The sudden death of a New York City carriage horse on October 23 is once again shining a light on the inhumane plight of horses who have to live in multistory warehouses without pasture, endure harsh pavement and loud noises and breathe exhaust from car tailpipes for eight or nine hours every day.

The horse, Charlie, collapsed in the street on the way to work in Central Park. A necropsy is being performed to determine the cause of death.

"The inhumane and dangerous horse-drawn carriage industry has no place in our modern cities," says Patrick Kwan, New York state director for the Humane Society of the United States. "Fortunately, we now have a viable alternative."

1/6/14 Update: New York City Mayor Bill de Blasio is championing legislation that would immediately retire the city's carriage horses. The HSUS is offering lifelong, loving care to some of these long-suffering horses at our Cleveland Amory Black Beauty Ranch and Duchess Sanctuary. Learn more.

(Re)enter the horseless carriage

New "horseless carriage" vintage-replica electric cars are now in production, thanks to New Yorkers for Clean, Livable and Safe Streets (NYCLASS). Car maker Jason Wenig of The Creative Workshop designed the cars to complement the charm of Central Park. If all goes well, the first vintage cars could be on the streets for test drives in a few months.

Eco-friendly and animal friendly

"The new eco-friendly cars will give tourists a neat way to move around the city, preserve the jobs of the carriage horse drivers and give horses a break," Kwan said.

Unlike horse-drawn carriages, the electric vehicles will comply with government safety regulations and will be registered with the New York State Department of Motor Vehicles.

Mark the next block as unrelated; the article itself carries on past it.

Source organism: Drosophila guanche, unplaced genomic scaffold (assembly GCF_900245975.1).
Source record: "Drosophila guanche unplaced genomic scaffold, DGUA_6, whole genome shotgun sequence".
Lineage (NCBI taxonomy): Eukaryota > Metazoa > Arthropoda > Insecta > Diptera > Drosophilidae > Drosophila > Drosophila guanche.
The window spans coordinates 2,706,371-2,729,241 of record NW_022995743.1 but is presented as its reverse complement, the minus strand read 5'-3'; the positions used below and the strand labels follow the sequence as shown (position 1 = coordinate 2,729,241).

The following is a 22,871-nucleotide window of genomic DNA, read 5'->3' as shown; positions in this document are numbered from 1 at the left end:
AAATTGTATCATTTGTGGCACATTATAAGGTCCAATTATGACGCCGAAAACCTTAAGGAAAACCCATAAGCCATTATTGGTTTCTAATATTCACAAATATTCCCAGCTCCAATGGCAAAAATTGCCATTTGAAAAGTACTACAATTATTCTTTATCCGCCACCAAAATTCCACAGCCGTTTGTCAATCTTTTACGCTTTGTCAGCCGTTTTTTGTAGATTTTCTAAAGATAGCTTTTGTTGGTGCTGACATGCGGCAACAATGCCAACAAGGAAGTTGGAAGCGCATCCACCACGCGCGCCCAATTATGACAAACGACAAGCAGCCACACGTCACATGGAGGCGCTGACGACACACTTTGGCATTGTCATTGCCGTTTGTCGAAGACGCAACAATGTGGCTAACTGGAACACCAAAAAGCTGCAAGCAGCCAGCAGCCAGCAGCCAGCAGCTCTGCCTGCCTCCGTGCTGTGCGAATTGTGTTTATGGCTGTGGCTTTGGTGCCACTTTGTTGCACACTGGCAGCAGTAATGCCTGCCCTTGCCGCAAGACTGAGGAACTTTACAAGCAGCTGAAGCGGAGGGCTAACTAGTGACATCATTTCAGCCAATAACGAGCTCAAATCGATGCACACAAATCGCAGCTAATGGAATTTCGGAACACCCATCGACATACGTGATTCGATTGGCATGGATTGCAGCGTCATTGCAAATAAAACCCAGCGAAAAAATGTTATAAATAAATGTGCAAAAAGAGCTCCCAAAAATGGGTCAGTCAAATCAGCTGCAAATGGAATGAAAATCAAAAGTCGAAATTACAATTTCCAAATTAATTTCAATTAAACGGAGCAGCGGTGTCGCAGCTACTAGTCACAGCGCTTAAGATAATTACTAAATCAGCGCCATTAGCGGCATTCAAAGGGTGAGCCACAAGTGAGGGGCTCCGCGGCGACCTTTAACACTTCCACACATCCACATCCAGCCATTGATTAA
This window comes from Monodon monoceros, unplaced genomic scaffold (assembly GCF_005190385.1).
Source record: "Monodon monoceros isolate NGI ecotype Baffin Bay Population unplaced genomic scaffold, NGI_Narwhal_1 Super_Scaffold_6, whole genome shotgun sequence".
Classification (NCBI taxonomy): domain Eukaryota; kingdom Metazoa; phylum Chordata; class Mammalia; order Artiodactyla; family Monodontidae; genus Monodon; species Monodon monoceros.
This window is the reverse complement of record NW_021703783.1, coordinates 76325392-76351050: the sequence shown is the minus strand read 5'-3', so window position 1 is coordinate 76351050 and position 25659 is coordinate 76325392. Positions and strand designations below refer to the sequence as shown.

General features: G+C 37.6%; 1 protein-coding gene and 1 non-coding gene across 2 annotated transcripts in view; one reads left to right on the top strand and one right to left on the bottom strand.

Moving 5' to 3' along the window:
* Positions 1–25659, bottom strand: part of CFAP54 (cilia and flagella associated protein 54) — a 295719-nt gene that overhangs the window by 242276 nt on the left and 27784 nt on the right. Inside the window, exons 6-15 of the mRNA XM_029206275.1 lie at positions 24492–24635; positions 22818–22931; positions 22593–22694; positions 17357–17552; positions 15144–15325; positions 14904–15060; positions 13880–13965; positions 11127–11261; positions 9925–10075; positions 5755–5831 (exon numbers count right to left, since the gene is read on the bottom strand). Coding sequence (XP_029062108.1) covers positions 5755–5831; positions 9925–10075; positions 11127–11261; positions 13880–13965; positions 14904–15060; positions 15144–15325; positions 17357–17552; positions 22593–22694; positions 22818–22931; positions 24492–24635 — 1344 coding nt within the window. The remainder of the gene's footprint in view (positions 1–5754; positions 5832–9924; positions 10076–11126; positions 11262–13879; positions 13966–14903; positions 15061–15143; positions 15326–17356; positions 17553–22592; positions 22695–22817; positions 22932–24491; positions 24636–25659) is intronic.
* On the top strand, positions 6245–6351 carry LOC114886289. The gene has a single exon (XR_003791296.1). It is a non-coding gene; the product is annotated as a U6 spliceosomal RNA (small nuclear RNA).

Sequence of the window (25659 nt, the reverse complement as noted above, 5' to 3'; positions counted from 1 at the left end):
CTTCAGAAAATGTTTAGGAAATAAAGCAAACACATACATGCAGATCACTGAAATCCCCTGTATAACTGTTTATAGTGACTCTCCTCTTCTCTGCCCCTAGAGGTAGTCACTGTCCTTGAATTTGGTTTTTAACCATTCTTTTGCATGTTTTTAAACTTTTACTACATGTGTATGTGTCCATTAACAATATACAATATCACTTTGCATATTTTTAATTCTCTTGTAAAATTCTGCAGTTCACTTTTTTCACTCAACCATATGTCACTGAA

Documented cruelty

In 2007, the New York City Comptroller's Office released an independent audit documenting the inhumane conditions in which carriage horses live and work. The report stated that horses are forced to stand in their own waste and lack adequate water and protection from the elements. A follow-up report in 2009 found the industry was still failing to meet these most basic of needs. Current regulations also do not protect horses from being sent to slaughter after they are "spent" by the industry.

Already banned

During the past 10 years, there have been a number of accidents and deaths involving carriage horses in New York and other American cities. Citing the issues of safety and animal welfare, Paris, London, Beijing and several U.S. cities have banned carriage horses from their streets.

Kinder, safer and still vintage

"The jobs that have been provided by the carriage horse industry can easily be replaced by these new vintage-replica cars," Kwan said. "Switching to these show cars will keep our streets safer and provide a humane alternative to using horses."

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